Metastatic melanoma is a deadly treatment-resistant form of skin cancer whose global incidence is on the rise. During melanocyte transformation and melanoma progression the expression profile of many genes changes. Among these, a gene implicated in several steps of melanocyte development, TFAP2A, is frequently silenced; however, the molecular mechanism of TFAP2A silencing in human melanoma remains unknown. In this study, we measured TFAP2A mRNA expression in primary human melanocytes compared to 11 human melanoma samples by quantitative real-time RT-PCR. In addition, we assessed CpG DNA methylation of the TFAP2A promoter in these samples using bisulfite sequencing. Compared to primary melanocytes, which showed high TFAP2A mRNA expression and no promoter methylation, human melanoma samples showed decreased TFAP2A mRNA expression and increased promoter methylation. We further show that increased CpG methylation correlates with decreased TFAP2A mRNA expression. Using The Cancer Genome Atlas, we further identified TFAP2A as a gene displaying among the most decreased expression in stage 4 melanomas vs. non-stage 4 melanomas, and whose CpG methylation was frequently associated with lack of mRNA expression. Based on our data, we conclude that TFAP2A expression in human melanomas can be silenced by aberrant CpG methylation of the TFAP2A promoter. We have identified aberrant CpG DNA methylation as an epigenetic mark associated with TFAP2A silencing in human melanoma that could have significant implications for the therapy of human melanoma using epigenetic modifying drugs.

Kampilafkos P, Melachrinou M, Kefalopoulou Z, et al.
Epigenetic modifications in cutaneous malignant melanoma: EZH2, H3K4me2, and H3K27me3 immunohistochemical expression is enhanced at the invasion front of the tumor.
Am J Dermatopathol. 2015; 37(2):138-44 [PubMed] Related Publications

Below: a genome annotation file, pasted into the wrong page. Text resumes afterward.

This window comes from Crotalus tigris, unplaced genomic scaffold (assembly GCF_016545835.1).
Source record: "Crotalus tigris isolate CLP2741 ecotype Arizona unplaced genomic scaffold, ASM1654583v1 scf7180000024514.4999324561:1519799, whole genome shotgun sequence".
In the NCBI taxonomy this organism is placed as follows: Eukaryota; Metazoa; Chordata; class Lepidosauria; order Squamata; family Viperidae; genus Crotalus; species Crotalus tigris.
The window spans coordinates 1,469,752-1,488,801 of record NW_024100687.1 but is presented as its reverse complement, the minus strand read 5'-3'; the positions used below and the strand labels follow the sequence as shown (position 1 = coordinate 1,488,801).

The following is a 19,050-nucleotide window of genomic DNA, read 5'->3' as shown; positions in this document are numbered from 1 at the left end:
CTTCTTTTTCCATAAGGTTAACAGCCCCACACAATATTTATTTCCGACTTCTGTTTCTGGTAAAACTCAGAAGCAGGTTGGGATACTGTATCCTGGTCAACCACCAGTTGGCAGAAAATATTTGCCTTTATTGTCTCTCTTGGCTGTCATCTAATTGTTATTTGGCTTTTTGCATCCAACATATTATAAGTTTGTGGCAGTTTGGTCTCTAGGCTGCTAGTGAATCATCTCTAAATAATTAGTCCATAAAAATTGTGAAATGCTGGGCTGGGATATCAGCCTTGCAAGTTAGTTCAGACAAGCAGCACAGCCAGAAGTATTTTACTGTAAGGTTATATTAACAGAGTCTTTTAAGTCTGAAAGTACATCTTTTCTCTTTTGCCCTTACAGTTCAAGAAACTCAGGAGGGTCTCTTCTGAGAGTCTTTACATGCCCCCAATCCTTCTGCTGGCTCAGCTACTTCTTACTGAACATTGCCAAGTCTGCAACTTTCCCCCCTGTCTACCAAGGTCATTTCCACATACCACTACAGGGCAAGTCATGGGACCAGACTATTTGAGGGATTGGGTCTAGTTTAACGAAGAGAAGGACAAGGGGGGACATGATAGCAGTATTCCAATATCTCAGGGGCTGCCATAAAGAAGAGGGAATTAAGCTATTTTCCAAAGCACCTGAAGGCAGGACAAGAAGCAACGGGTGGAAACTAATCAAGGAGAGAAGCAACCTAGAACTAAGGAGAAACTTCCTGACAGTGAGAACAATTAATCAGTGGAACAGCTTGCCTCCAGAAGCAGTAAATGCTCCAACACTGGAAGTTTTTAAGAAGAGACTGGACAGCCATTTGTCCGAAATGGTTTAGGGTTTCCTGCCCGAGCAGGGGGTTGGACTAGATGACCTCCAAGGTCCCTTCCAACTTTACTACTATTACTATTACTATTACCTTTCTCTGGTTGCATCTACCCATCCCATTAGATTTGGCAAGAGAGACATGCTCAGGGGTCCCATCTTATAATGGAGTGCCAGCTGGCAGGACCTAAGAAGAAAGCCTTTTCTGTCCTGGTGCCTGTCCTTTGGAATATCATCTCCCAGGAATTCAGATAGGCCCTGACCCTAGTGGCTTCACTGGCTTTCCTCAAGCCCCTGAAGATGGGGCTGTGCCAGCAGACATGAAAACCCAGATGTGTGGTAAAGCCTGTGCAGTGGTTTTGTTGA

Cancer stem cells and the misregulation of epigenetic modifications have been identified to possess a determinative role in carcinogenesis. The purpose of this study was to investigate the expression profile of EZH2 and H3K4me2 and H3K27me3, which constitute stem cell-like "bivalent" domains, in cutaneous malignant melanoma. A comparative analysis of their immunohistochemical expression between the invasion front (IF) and the inner tumor mass was also evaluated. Immunohistochemical methodology was performed on sections of 89 melanoma lesions from 79 patients. The 3 markers studied were identified in the cell nuclei of melanoma cells, nevus cells, and normal epidermal keratinocytes. A specific distribution pattern of H3K4me2 and H3K27me3 was found, as stronger levels were localized at the IF of the tumor (P = 0.034 and P < 0.01, respectively). In general, H3K4me2 and H3K27me3 levels were lower in metastatic with respect to primary melanoma cases (P = 0.0065 and P = 0.027, respectively). Advanced melanoma demonstrated significantly lower H3K4 immunohistochemical expression than did cases of lowest Clark level (I) (P = 0.038) or low Breslow depth (≤1 mm; P < 0.001). Furthermore, EZH2 expression in melanoma cells was higher compared with that in nevus cells (P = 0.02). A positive correlation between EZH2-H3K27me3 (P = 0.03) and H3K4me2-H3K27me3 (P < 0.01) in melanoma cells was also found. Our results suggest the possibility that combined immunohistochemical expression of EZH2, H3K4me2, and H3K27me3 might identify cancer cells with potential stem cell properties, particularly at the IF of this malignancy. This hypothesis should be further investigated, as many of the epigenetic changes are reversible via pharmacologic manipulations and new therapies, overpassing the resistance of advanced melanoma, may be developed.

Tan JM, Lin LL, Lambie D, et al.
BRAF wild-type melanoma in situ arising in a BRAF V600E mutant dysplastic nevus.
JAMA Dermatol. 2015; 151(4):417-21 [PubMed] Related Publications
IMPORTANCE: The BRAF V600E mutation accounts for the majority of BRAF mutations found in cutaneous melanoma and is also commonly found in nevi. We used dermoscopy-targeted sampling and a microbiopsy device coupled with DNA sequence analysis to highlight BRAF V600E heterogeneity within a multicomponent melanocytic proliferation. This sampling technique demonstrates the prospect of in vivo application in a clinical setting.